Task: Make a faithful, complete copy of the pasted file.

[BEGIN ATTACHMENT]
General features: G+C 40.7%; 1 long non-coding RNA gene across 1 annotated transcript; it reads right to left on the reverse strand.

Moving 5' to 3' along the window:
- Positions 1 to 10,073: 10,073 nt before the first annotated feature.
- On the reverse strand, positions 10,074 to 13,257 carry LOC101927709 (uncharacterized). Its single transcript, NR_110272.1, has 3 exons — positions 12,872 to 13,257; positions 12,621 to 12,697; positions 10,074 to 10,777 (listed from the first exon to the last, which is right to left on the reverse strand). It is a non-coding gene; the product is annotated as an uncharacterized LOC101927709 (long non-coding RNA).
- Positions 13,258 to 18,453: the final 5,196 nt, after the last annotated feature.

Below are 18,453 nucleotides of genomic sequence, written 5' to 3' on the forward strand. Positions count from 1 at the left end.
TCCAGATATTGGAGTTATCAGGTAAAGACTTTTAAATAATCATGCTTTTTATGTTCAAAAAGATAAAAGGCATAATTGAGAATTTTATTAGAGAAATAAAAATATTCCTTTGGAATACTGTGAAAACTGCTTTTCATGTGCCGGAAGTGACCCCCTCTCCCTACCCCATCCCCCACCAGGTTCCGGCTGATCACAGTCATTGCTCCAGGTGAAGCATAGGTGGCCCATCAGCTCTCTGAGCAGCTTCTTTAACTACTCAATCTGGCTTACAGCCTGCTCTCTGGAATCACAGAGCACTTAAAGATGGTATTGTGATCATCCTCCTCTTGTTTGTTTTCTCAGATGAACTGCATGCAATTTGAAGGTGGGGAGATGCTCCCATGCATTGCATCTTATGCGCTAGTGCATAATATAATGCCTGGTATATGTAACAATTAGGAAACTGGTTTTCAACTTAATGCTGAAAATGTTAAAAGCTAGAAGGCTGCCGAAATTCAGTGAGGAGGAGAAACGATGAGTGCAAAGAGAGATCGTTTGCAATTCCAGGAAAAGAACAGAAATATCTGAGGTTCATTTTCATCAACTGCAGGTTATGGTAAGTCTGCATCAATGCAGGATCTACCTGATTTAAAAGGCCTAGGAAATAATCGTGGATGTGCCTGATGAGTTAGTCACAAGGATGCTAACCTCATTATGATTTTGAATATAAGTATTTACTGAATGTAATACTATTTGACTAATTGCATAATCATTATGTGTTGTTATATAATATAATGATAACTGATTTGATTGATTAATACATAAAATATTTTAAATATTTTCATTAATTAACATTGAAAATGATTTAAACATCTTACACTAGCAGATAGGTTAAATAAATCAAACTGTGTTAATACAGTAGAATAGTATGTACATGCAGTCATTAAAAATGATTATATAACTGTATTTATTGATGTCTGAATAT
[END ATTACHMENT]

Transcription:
General features: G+C 40.7%; 1 long non-coding RNA gene across 1 annotated transcript; it reads right to left on the reverse strand.

Moving 5' to 3' along the window:
- Positions 1 to 10,073: 10,073 nt before the first annotated feature.
- On the reverse strand, positions 10,074 to 13,257 carry LOC101927709 (uncharacterized). Its single transcript, NR_110272.1, has 3 exons — positions 12,872 to 13,257; positions 12,621 to 12,697; positions 10,074 to 10,777 (listed from the first exon to the last, which is right to left on the reverse strand). It is a non-coding gene; the product is annotated as an uncharacterized LOC101927709 (long non-coding RNA).
- Positions 13,258 to 18,453: the final 5,196 nt, after the last annotated feature.

Below are 18,453 nucleotides of genomic sequence, written 5' to 3' on the forward strand. Positions count from 1 at the left end.
TCCAGATATTGGAGTTATCAGGTAAAGACTTTTAAATAATCATGCTTTTTATGTTCAAAAAGATAAAAGGCATAATTGAGAATTTTATTAGAGAAATAAAAATATTCCTTTGGAATACTGTGAAAACTGCTTTTCATGTGCCGGAAGTGACCCCCTCTCCCTACCCCATCCCCCACCAGGTTCCGGCTGATCACAGTCATTGCTCCAGGTGAAGCATAGGTGGCCCATCAGCTCTCTGAGCAGCTTCTTTAACTACTCAATCTGGCTTACAGCCTGCTCTCTGGAATCACAGAGCACTTAAAGATGGTATTGTGATCATCCTCCTCTTGTTTGTTTTCTCAGATGAACTGCATGCAATTTGAAGGTGGGGAGATGCTCCCATGCATTGCATCTTATGCGCTAGTGCATAATATAATGCCTGGTATATGTAACAATTAGGAAACTGGTTTTCAACTTAATGCTGAAAATGTTAAAAGCTAGAAGGCTGCCGAAATTCAGTGAGGAGGAGAAACGATGAGTGCAAAGAGAGATCGTTTGCAATTCCAGGAAAAGAACAGAAATATCTGAGGTTCATTTTCATCAACTGCAGGTTATGGTAAGTCTGCATCAATGCAGGATCTACCTGATTTAAAAGGCCTAGGAAATAATCGTGGATGTGCCTGATGAGTTAGTCACAAGGATGCTAACCTCATTATGATTTTGAATATAAGTATTTACTGAATGTAATACTATTTGACTAATTGCATAATCATTATGTGTTGTTATATAATATAATGATAACTGATTTGATTGATTAATACATAAAATATTTTAAATATTTTCATTAATTAACATTGAAAATGATTTAAACATCTTACACTAGCAGATAGGTTAAATAAATCAAACTGTGTTAATACAGTAGAATAGTATGTACATGCAGTCATTAAAAATGATTATATAACTGTATTTATTGATGTCTGAATAT